It is always inspiring to meet a woman who is living her dream. Kyra Lawton is such a woman. She is a busy mom to three school-age children, wife, architect and CEO of Women- Run. She did what many women only dream of one day doing: Growing their passion into a business.
I met Lawton at her S. Dartmouth garage turned studio/shop where she greeted me with a warm hug and some questions about my coastal visit. In her studio/shop, Lawton designs products; plans road races, like the October 2013 Sanity race; coordinates photo shoots; edits material; and sells her clothes. She is adept at giving a business pitch while handing over a few t-shirts for you to feel and all the while engaging you. Photos of her three kids ages 14, 11 and 9 adorn the walls, and there are plenty of race medals proudly displayed. "I've run road races for over 30 years. I run six days a week to stay in shape, maintain my sanity. I design (here), order, pack, ship, answer the phone, work every expo, run the races, run my household".
Around three years ago, she was at a Mother's day road race, and embroidered the words "Women Run" on hats. They were sold to help raise money for a local women's charity. That was when Lawton hatched her company: Women Run. The words are a double meaning and a play on words. Her emblem, a high heel, flip flop, flat running shoe and barefoot reflects a lifestyle brand. Women are constantly multitasking and either running to someone (i.e., child, employee) or running something (i.e., meeting, household). Lawton considers herself "Chief Runner. I literally and figuratively run. I run my kids to three different schools, to the grocery, to business meetings. I run my household. I am like a reality show with no commercial breaks".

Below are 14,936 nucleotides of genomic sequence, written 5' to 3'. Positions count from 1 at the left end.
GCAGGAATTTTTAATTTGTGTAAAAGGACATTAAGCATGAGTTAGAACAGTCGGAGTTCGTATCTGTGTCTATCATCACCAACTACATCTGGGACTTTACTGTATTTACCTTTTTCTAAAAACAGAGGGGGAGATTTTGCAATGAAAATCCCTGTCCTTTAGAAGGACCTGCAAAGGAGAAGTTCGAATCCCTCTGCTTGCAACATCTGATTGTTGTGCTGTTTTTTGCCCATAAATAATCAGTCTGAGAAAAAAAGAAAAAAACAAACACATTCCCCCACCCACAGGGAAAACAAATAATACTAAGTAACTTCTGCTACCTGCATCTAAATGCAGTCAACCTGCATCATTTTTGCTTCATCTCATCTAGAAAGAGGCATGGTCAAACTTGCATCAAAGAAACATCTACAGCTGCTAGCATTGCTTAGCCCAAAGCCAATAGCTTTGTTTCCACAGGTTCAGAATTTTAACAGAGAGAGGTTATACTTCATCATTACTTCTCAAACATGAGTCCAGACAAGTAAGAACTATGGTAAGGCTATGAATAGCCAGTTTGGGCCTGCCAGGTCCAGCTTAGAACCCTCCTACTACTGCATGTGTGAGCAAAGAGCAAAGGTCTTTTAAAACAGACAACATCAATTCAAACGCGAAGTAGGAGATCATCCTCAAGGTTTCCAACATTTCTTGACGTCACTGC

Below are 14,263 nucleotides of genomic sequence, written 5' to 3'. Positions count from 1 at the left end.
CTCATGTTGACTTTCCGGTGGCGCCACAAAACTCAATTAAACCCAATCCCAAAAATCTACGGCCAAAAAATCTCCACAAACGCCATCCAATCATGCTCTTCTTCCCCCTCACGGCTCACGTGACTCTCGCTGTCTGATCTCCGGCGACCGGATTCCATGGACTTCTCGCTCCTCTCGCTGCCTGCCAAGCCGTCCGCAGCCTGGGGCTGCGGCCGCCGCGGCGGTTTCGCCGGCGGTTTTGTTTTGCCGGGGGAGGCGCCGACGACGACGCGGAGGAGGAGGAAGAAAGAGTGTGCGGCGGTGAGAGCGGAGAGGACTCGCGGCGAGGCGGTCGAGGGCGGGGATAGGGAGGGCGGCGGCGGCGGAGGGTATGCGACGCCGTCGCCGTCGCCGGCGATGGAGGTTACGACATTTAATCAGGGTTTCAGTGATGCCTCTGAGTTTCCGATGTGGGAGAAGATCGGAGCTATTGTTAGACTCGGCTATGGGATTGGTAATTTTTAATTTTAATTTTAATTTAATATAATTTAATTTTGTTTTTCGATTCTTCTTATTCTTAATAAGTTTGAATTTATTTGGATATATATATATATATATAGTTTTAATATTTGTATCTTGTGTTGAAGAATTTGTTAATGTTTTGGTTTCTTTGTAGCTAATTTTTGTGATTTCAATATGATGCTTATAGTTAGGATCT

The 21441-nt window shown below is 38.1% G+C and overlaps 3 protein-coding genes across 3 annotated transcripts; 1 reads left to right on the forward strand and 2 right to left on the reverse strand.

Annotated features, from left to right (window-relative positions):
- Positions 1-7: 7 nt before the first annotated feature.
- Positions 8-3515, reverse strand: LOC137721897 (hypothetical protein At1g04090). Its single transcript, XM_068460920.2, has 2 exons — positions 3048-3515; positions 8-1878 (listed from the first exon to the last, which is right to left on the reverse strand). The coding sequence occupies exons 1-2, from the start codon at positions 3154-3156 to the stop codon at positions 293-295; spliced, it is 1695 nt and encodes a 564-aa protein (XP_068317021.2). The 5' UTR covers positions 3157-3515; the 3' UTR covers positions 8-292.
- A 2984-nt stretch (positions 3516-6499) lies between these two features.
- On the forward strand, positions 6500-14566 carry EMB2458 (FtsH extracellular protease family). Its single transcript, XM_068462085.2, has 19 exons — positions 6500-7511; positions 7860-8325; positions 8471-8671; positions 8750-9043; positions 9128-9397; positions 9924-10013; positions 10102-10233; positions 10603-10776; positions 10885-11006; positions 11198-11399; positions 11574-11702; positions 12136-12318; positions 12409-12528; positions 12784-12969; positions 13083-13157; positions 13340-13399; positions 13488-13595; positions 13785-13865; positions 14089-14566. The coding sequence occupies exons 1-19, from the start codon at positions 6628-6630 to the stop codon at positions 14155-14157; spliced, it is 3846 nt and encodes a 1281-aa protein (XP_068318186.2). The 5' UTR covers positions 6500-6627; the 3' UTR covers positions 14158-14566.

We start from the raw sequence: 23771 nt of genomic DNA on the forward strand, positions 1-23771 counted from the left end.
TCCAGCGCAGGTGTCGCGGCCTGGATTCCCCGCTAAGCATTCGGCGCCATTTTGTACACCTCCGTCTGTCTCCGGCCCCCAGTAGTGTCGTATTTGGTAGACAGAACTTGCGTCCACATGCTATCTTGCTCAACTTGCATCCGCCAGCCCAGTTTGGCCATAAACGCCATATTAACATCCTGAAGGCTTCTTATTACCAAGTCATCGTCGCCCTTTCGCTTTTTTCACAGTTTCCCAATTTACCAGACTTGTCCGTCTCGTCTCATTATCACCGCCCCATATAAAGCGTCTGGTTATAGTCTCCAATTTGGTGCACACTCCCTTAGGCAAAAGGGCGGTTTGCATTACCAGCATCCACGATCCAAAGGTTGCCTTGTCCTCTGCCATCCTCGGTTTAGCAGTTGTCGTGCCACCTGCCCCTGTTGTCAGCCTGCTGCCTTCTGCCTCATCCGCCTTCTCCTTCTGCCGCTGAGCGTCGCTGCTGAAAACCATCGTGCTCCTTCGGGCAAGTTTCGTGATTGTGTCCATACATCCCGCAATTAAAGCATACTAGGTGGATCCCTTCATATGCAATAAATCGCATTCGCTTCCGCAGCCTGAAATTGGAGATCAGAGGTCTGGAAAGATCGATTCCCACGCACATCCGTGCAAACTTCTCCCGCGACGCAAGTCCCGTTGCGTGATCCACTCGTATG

However, Lawton did take a break in her busy afternoon to talk with me about her business background and the growing pains that accompany any new business. She graduated with a major in architecture from the prestigious Cornell University BARCH program. Later, Lawton went on to work at Pottery Barn Kids, where she was one of three who helped launch the new product line. Eventually, she left and started an architecture firm with her husband, but desired more.
After that 2010 Mother's Day road race, she turned 40 that same month, trademarked her brand and went forward splitting her time between the firm and Women Run. Worried that she took on more than she could handle, Lawton reached out to her close friend to forge a business relationship. As the two started to disagree about the direction the business was headed, the friendship turned sour. "I lost a friend but learned a very important lesson. I learned to stand up for myself and protect my ideas and my integrity. After all, as a creative person sometimes the most valuable things I have are my ideas".
Lawton's early childhood design ideas came in the form of creating and selling greeting cards from her bedroom. She was twelve. "My dad encouraged me to try new things and always gave me a hand when I wanted to do something especially hard, daunting or out of the ordinary. My creativity was highly encouraged".
Like her parents, she is also a firm believer in teaching her children how to pay it forward. She donates a portion of her proceeds towards charities that serve women and children. Lawton realizes that there are working mothers who don't qualify for traditional charitable resources, and her aim is to help these mothers. As a mother of two young daughters she is conscious of the negative messages young girls receive. As a result, she created, "Girls Run", with a foundation built on the idea that girls run on self confidence. "I intend to grow Women Run to a well recognized brand that has a positive influence on the lives of women and girls everywhere".
To Learn More About Women Run visit http://www.women-run.com/
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